One last post (for now) on the book The End of Hunger. (Basic book review is HERE.) While we have a lot of good news over the last few decades in the cause to end hunger, the last few years have had their toll. The biggest issue: conflict.
Those in need of emergency assistance (meaning they have no other way to say alive) has risen dramatically in numbers.
Conflict drives 10 out of the 13 largest hunger crises in the world.
Sixty percent of the world’s hungry live in conflict zones.Tweet
The biggest impact is, of course, on children. “Stunting, which is a condition that impairs growth in young bodies, is usually caused by hunger, malnutrition, and poor health. Seventy-five percent of the world’s stunted children live in a conflict area.” (p. 58)
The issue is then compounded because food insecurity and conflict also causes the very thing we don’t want to talk about in this country: refugees and immigration.
Refugees and asylum seekers are on the move because they feel they have no choice, even through none of them really wants to move.
The current crisis in Syria has caused massive upheaval in the Middle East and Europe. Hundreds of thousands of Syrians are displaced and living in camps all around Syria. There isn’t one of them that wants to leave their homeland. They want the secure home they had before conflict.
Migration is further complicated when humanitarian aid is cut.
When you have food insecurity, country instability, and forced migration, there is also the rise of resentment and anger and bitterness. It is a breeding ground for revenge and it can become a potent recruiting base for violent extremism. Extremists recruit very easily in these conditions.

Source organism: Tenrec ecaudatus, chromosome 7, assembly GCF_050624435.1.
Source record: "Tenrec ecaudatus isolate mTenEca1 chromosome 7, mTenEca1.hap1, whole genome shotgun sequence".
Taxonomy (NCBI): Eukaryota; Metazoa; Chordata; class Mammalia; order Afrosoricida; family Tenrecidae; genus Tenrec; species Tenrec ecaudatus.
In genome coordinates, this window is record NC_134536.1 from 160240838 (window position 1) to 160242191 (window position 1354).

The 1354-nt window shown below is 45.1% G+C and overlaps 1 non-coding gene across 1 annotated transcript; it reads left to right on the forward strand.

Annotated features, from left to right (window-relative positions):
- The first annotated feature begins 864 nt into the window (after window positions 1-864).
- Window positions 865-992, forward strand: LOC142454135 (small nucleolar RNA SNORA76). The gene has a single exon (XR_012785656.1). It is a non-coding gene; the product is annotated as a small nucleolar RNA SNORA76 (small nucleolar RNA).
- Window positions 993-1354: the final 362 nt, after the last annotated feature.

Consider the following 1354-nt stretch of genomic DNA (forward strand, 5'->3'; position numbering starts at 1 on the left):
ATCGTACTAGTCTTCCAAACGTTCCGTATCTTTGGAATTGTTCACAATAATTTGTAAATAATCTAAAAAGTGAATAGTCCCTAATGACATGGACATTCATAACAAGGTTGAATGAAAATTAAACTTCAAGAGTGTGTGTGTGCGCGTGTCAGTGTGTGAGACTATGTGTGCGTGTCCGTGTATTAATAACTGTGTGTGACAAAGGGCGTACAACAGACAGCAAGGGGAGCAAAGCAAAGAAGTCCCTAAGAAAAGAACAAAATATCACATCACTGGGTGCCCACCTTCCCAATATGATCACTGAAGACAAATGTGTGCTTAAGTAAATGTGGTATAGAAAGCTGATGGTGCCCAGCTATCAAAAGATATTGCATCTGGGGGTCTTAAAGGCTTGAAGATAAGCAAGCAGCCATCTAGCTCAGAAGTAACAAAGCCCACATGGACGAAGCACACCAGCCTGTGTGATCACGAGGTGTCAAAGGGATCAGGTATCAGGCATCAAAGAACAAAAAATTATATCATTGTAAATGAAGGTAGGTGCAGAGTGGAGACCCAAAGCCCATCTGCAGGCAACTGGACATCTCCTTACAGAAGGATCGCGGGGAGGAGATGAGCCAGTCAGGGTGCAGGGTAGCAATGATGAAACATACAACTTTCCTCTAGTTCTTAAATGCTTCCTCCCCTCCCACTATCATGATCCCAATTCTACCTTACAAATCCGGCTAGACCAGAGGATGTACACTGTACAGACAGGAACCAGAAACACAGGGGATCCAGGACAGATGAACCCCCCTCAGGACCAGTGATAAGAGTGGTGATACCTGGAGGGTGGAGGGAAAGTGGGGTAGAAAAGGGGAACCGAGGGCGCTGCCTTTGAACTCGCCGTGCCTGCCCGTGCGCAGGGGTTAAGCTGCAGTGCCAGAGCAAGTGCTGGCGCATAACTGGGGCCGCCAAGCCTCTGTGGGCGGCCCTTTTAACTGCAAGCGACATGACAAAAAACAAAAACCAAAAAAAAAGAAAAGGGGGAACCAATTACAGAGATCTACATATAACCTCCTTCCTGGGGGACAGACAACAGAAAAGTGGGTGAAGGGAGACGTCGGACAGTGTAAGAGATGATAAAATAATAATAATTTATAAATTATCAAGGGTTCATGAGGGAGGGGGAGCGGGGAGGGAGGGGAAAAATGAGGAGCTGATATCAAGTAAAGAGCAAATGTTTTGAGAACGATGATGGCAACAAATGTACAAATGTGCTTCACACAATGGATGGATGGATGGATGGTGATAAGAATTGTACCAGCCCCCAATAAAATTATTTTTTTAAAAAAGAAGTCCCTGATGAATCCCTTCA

There are times where joining an extremist group is simply survival. It was the only way to get a meal.
If we work to end hunger by 2030 we have a great opportunity to reduce extremist activity. We have a great opportunity to end conflict areas, or at least reduce them.
“What we need to do is make food a weapon of peace.” (p. 60)
There are examples of efforts to build more stable communities. Niger is given as an example (p. 61).
And feeding children isn’t a massive expense. One organization spends $50 per child per year. Some parents send their children to school because it gives them one guaranteed meal per day. Food insecurity goes down. Education goes up.
Why is this such a political battle? Across the political spectrum this should not be a big debate! If we would spend a fraction of our military budgets on assistance programs, we would actually save money in military spending!
Former Secretary of State James Mattis has said that effective humanitarian assistance means he needs to buy fewer bullets (p. 62). That may hurt the bottom line of a few defense contractors, but why worry about their billions of dollars in profits when we can avoid trillion dollar wars?
Working toward the goal of zero hunger globally is the best defense for the nations of the world. It creates stability that reduces conflict.
We have this opportunity. Let us wage peace.